Garbage Collection: Algorithms for Automatic Dynamic Memory Management by Richard JonesI took me around a year to read this book. I picked it up because I wanted to learn more about Garbage Collection in general after a I heard a talk about the Ruby Garbage Collector in particular. At first, it was more than I could swallow and I had to progress slowly. I had to reread parts, I often stopped reading it for weeks, but I eventually finished it.
It sums up nicely different garbage collection algorithms. If you read this book, you will be able to write a bunch of *simple* garbage collectors and you will have a good idea how to think about them. Youll also learn that Garbage Collection is way more intricate and complex than you assume. Its pretty eye-opening.
There are two shortcomings. First, the books was written in the 90s and it shows. It describes interactions with the architecture (namely cache and virtual memory) that are not relevant in the present day. Second, you will not always be able to grok what the book talks about. The first chapters explain the algorithms in detail, but after a point, it starts to feel as a summary of the research papers, referenced at the back. It could have also used more illustrations to make its points.
Apart from this, the book is a great, if heavy, ready.
Memory Management/Garbage Collection
Java Memory Management, with its built-in garbage collection, is one of the language's finest achievements. It allows developers to create new objects without worrying explicitly about memory allocation and deallocation, because the garbage collector automatically reclaims memory for reuse. This enables faster development with less boilerplate code, while eliminating memory leaks and other memory-related problems. At least in theory. Ironically, Java garbage collection seems to work too well, creating and removing too many objects. Most memory-management issues are solved, but often at the cost of creating serious performance problems. Making garbage collection adaptable to all kinds of situations has led to a complex and hard-to-optimize system.
In computer science , garbage collection GC is a form of automatic memory management. The garbage collector , or just collector , attempts to reclaim garbage , or memory occupied by objects that are no longer in use by the program. Garbage collection was invented by John McCarthy around to simplify manual memory management in Lisp. Garbage collection is essentially the opposite of manual memory management , which requires the programmer to specify which objects to deallocate and return to the memory system. However, many systems use a combination of approaches, including other techniques such as stack allocation and region inference.
Using values basically means reading and writing in allocated memory. This can be done by reading or writing the value of a variable or an object property or even passing an argument to a function. Low-level languages require the developer to manually determine at which point in the program the allocated memory is no longer needed and to release it. This automatic process is an approximation since the general problem of determining whether or not a specific piece of memory is still needed is undecidable. As stated above, the general problem of automatically finding whether some memory "is not needed anymore" is undecidable.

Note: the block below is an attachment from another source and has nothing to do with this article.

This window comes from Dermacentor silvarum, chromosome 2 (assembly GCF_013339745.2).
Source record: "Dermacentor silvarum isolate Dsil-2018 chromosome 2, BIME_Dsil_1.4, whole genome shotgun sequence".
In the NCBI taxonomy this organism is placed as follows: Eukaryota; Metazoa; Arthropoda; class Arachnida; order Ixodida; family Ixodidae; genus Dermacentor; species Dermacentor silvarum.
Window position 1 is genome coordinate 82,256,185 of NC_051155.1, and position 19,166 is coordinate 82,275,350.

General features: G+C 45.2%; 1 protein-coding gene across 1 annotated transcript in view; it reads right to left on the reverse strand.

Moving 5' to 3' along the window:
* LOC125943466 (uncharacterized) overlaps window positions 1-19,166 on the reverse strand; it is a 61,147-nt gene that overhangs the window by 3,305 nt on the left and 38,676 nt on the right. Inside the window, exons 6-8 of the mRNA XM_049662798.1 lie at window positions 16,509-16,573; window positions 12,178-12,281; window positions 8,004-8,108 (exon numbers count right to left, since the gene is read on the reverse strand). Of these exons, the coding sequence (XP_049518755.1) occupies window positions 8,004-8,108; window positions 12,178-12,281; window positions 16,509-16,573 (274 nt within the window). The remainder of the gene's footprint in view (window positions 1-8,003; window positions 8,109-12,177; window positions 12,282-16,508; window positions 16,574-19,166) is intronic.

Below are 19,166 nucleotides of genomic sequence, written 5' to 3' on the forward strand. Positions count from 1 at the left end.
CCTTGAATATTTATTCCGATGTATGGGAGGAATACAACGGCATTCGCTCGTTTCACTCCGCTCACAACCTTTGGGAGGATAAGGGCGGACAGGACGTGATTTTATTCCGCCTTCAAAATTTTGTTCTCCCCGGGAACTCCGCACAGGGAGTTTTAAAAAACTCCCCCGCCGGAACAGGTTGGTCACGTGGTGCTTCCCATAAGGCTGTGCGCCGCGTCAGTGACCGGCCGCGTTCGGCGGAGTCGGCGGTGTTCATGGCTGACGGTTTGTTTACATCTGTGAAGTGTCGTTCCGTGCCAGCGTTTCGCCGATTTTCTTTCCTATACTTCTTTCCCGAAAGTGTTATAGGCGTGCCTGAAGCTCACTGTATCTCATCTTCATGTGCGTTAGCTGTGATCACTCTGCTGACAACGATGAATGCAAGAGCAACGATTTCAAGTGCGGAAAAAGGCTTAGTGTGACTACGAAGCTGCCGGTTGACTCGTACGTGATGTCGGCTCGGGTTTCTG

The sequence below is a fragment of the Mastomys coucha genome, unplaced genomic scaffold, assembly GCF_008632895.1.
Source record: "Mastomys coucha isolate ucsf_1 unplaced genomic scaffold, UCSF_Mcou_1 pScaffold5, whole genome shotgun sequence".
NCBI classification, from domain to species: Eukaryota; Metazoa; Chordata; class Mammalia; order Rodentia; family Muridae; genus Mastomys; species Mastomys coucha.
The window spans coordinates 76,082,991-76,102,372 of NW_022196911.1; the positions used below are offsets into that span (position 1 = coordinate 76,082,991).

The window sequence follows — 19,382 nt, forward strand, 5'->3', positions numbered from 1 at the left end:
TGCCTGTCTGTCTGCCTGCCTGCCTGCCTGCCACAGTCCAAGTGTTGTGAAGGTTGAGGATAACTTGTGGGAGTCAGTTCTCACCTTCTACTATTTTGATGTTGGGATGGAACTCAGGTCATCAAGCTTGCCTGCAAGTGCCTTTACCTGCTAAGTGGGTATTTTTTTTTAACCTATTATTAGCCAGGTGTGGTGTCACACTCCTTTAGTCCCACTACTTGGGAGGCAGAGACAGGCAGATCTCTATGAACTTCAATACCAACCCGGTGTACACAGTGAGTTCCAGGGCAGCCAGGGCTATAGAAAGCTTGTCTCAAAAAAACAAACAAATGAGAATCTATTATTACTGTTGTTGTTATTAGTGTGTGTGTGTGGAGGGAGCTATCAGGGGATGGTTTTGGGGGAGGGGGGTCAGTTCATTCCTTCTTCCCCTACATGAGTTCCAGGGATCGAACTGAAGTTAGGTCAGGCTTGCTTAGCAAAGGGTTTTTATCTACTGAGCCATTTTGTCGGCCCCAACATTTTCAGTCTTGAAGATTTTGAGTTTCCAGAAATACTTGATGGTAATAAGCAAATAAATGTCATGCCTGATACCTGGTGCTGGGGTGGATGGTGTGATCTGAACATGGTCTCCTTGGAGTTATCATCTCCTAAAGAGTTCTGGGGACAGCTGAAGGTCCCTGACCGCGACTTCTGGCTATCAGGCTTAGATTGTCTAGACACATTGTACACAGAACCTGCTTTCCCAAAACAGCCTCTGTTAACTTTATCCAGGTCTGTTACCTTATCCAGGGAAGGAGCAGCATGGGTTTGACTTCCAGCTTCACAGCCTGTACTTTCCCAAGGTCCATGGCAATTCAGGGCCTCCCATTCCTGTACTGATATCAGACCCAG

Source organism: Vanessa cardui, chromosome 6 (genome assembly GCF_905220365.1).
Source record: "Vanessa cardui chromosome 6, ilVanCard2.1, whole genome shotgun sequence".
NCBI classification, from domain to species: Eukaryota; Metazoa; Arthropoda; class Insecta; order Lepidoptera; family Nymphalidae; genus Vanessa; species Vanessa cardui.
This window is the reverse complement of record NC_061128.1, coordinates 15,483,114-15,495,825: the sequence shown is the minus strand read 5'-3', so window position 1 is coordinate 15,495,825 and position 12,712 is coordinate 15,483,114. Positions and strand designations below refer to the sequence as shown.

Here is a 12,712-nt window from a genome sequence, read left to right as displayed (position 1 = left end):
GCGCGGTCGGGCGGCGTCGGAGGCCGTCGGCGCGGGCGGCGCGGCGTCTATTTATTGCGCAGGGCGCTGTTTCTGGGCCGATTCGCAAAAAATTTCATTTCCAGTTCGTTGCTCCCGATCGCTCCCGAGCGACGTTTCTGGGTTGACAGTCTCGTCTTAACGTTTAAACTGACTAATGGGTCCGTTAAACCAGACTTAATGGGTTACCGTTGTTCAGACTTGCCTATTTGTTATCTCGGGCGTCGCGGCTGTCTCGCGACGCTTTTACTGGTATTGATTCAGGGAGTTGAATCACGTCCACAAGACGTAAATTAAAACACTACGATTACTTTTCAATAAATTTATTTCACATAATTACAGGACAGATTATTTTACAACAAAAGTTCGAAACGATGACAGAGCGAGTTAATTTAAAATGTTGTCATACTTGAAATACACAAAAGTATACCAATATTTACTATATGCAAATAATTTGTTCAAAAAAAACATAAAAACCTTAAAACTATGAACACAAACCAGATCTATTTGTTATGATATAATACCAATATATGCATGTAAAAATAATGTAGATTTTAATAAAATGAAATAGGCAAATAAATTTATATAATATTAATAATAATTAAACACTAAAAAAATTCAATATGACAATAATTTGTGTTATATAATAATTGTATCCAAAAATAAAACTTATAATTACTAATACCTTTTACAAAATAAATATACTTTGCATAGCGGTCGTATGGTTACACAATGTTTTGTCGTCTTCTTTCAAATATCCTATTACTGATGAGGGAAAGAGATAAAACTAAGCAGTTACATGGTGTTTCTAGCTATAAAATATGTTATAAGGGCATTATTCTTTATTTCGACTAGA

Garbage collection GC is a dynamic approach to automatic memory management and heap allocation that processes and identifies dead memory blocks and reallocates storage for reuse. The primary purpose of garbage collection is to reduce memory leaks. Some programming languages and platforms with built-in GC e. Net self-manage memory leaks, allowing for more efficient programming. Garbage collection's dynamic approach to automatic heap allocation addresses common and costly errors that often result in real world program defects when undetected. Because they are difficult to identify and repair, allocation errors are costly.
Automatic memory management is one of the services that the Common Language Runtime provides during managed execution. The Common Language Runtime's garbage collector manages the allocation and release of memory for an application. For developers, this means that you do not have to write code to perform memory management tasks when you develop managed applications. Automatic memory management can eliminate common problems, such as forgetting to free an object and causing a memory leak, or attempting to access memory for an object that has already been freed. This section describes how the garbage collector allocates and releases memory. When you initialize a new process, the runtime reserves a contiguous region of address space for the process. This reserved address space is called the managed heap.